Springfield Alderman Joe McMenamin is still on the offensive against Mayor Mike Houston and his City Council colleagues, accusing them of a lack of leadership and a lack of action in dealing with the city’s pension crisis.

     

    Springfield has a $230 million unfunded liability in police and fire pensions.

     

    McMenamin says Houston should have taken a get-tough approach with employee unions to help lower that pension liability… and says aldermen should have held the mayor’s feet to the fire.

     

    And McMenamin repeated his contention that the pension crisis won’t get any better unless voters install a new mayor and a number of new aldermen in the 2015 elections.

  • Happy Hollow To Get Makeover, Including Permanent Amphitheater

    Illinois State Fair officials say Happy Hollow will never go back to being the home of the fair’s carnival rides.

     

    But they hope a makeover of the area just inside the main gate will help a new generation of fairgoers make different memories.

     

    Fair officials announced a three-to-five year makeover plan for Happy Hollow Tuesday, including plans for a permanent amphitheater.

     

    Tuesday’s fair preview also included more Grandstand announcements, including a show by rapper Pitbull and the return of the free Million Dollar Quartet concert.

     

    Two Grandstand dates still haven’t been booked.

  • State Fair Announces More Grandstand Dates, Happy Hollow Makeover

    A Grandstand favorite is returning… and a beloved part of past Illinois State Fairs will get an extensive makeover.  Those are among the announcements made by fair officials in a preview of the 2014 event. 

     

    Fair manager Amy Bliefnick filled in some more of the blanks for the Grandstand lineup… announcing the return of the popular, free Million Dollar Quartet concert on the Monday of the fair.  Cuban-American rapper Pitbull will also be a Grandstand headliner. 

     

    And Bliefnick announced a three-to-five year plan to redesign Happy Hollow, with new landscaping and plans for a permanent amphitheater in the area that used to be home to the fair’s carnival rides.

  • McMenamin Rips Mayor, Aldermen Again On Pension Crisis

    The rift at Springfield City Hall is getting to be almost as wide as the gap between the city’s police and fire pension obligations and the money available to pay for it. 

     

    Alderman Joe McMenamin continues to chastise Mayor Mike Houston and his fellow aldermen for failing to take adequate steps over the past three years to address the funding shortfall.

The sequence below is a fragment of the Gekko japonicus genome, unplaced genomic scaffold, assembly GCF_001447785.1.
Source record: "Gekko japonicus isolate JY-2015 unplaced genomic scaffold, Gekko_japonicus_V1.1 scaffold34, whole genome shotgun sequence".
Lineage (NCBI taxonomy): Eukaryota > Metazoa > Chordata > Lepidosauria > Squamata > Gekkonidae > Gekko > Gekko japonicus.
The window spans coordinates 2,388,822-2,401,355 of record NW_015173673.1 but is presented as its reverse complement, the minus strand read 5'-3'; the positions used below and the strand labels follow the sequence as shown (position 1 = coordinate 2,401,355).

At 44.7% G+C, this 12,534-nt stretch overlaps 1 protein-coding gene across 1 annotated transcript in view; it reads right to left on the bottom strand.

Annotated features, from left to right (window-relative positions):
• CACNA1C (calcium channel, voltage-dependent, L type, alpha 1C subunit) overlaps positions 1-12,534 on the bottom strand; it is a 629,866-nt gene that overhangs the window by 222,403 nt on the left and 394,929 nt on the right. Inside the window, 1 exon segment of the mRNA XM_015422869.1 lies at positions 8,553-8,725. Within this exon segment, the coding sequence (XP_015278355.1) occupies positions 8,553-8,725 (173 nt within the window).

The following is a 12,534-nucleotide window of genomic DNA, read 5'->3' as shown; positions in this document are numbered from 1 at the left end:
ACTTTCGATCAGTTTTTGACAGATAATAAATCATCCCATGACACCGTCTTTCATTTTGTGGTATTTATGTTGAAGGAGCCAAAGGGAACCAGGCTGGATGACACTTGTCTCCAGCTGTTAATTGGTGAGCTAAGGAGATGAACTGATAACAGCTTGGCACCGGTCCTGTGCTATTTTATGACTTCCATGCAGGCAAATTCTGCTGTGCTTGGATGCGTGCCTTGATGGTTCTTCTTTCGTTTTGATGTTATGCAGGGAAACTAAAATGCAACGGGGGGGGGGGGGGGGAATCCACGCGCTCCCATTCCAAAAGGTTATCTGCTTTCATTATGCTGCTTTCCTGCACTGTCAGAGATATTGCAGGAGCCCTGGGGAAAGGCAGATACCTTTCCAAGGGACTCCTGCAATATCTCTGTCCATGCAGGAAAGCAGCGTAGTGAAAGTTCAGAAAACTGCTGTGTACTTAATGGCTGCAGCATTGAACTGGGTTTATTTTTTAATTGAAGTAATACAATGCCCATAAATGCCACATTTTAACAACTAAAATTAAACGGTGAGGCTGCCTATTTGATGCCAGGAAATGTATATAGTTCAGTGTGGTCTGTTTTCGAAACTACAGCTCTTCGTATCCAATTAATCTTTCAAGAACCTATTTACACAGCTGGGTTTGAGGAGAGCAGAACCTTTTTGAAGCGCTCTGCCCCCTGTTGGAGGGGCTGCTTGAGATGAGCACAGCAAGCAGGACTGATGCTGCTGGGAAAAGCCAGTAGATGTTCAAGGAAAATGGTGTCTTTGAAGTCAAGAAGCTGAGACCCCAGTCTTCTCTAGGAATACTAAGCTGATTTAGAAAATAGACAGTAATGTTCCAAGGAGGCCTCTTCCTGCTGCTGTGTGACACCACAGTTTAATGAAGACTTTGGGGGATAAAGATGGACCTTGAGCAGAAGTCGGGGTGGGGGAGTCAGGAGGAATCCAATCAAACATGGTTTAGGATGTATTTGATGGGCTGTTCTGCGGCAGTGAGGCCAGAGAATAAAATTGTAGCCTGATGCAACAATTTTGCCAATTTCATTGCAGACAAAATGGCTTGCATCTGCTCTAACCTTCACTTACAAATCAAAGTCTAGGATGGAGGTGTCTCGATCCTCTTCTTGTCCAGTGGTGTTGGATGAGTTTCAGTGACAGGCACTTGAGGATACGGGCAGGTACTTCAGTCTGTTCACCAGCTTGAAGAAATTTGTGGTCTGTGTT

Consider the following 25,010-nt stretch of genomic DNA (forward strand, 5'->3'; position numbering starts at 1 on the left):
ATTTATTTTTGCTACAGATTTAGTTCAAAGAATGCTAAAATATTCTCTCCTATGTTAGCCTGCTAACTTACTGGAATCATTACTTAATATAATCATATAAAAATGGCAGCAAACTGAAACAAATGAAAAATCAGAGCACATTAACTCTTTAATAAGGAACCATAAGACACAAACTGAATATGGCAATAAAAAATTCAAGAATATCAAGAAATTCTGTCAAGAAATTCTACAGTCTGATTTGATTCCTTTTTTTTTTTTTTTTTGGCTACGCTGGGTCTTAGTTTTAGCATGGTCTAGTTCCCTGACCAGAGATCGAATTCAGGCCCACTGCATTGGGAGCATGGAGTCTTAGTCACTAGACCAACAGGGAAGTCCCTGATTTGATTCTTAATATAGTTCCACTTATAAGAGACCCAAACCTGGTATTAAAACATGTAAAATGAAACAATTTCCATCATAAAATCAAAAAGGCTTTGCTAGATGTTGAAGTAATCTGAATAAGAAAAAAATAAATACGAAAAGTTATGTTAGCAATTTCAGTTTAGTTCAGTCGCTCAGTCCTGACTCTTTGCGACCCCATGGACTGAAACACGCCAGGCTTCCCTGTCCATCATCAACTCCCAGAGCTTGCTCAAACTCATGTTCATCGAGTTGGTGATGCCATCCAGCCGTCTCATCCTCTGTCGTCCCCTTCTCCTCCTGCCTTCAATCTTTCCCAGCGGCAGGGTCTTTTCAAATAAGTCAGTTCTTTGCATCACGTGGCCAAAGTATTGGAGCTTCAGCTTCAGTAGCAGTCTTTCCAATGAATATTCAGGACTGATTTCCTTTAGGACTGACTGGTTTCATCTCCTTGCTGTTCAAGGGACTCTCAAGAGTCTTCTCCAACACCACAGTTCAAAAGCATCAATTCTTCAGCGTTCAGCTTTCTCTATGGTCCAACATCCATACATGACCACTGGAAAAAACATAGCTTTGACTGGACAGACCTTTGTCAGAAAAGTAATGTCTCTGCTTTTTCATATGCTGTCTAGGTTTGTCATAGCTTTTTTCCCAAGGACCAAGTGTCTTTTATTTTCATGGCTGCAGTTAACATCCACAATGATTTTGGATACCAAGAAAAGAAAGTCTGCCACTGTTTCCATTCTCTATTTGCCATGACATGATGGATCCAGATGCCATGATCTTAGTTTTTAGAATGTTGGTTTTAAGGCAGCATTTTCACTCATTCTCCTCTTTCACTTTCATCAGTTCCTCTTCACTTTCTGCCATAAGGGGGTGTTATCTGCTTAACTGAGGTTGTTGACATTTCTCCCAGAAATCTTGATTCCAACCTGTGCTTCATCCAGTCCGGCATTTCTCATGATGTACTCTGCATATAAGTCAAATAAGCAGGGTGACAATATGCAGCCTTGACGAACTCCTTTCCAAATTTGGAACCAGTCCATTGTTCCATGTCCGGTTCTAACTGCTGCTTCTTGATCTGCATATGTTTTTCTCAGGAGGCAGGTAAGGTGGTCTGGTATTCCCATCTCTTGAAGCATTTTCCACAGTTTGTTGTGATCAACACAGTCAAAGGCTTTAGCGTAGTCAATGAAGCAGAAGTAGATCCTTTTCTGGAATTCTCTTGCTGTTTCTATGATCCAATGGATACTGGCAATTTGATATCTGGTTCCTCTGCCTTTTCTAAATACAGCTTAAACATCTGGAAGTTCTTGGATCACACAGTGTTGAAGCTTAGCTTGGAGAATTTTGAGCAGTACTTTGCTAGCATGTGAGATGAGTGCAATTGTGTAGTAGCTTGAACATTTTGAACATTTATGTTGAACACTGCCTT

Houston this week suggested “revenue enhancements” may be necessary to fix the $230 million unfunded pension liability.  But McMenamin says there needs to be a wage freeze and more benefit changes before there’s any talk of higher taxes.  And he’s repeating his contention that nothing is likely to change until there’s a new mayor and City Council in place.

  • House Committee Will Revote On Obama Library Funding

    An Illinois House committee will hold another vote on a proposal to set aside $100 million to bring the Obama Presidential Library to Chicago. 

     

    The measure was approved by a House committee last week on a unanimous vote… but only because Democrats on the committee used a procedural move to use an attendance roll call from the previous day as the official vote tally on the library funding.  That resulted in some Republican lawmakers being listed as “yes” votes, even though they weren’t in attendance. 

     

    Speaker Mike Madigan’s spokesman Steve Brown says the revote coming up on Monday should put the controversy over the vote to rest once and for all.  But critics still object to the high price tag for the project.

  • WSEC-TV To Experience Broadcast Interruptions

    Many viewers of Springfield’s public TV station will see some periodic interruptions in programming over the next couple of weeks. 

     

    Crews will be working on the WSEC tower in Franklin, replacing lighting that was damaged by lightning strikes early this year.  The work starts Monday, weather permitting, and will require the transmitter to be shut down at times during the day. 

     

    That will cut off the signal to anyone watching over the air, on satellite TV or on Mediacom cable… although viewers with Comcast cable will continue to get a direct feed of the station.  The project is expected to take about two weeks to complete.

  • School Board Hears Concerns Over Late Start Proposal

    A proposal to start classes in District 186 an hour late, one day per week, is up in the air after concerns were voiced by parents and school board members.

     

    That one hour per week would be used for teacher professional development.

     

    But a meeting with a small group of parents found about half either somewhat or strongly opposed to the idea, because of the complications it would cause for parents trying to balance work demands and their child's school schedule.

     

    School board members are also concerned, with some saying they would prefer a one-hour early dismissal once per week.

     

    Others say they want more community input before the calendar must be finalized in mid-June.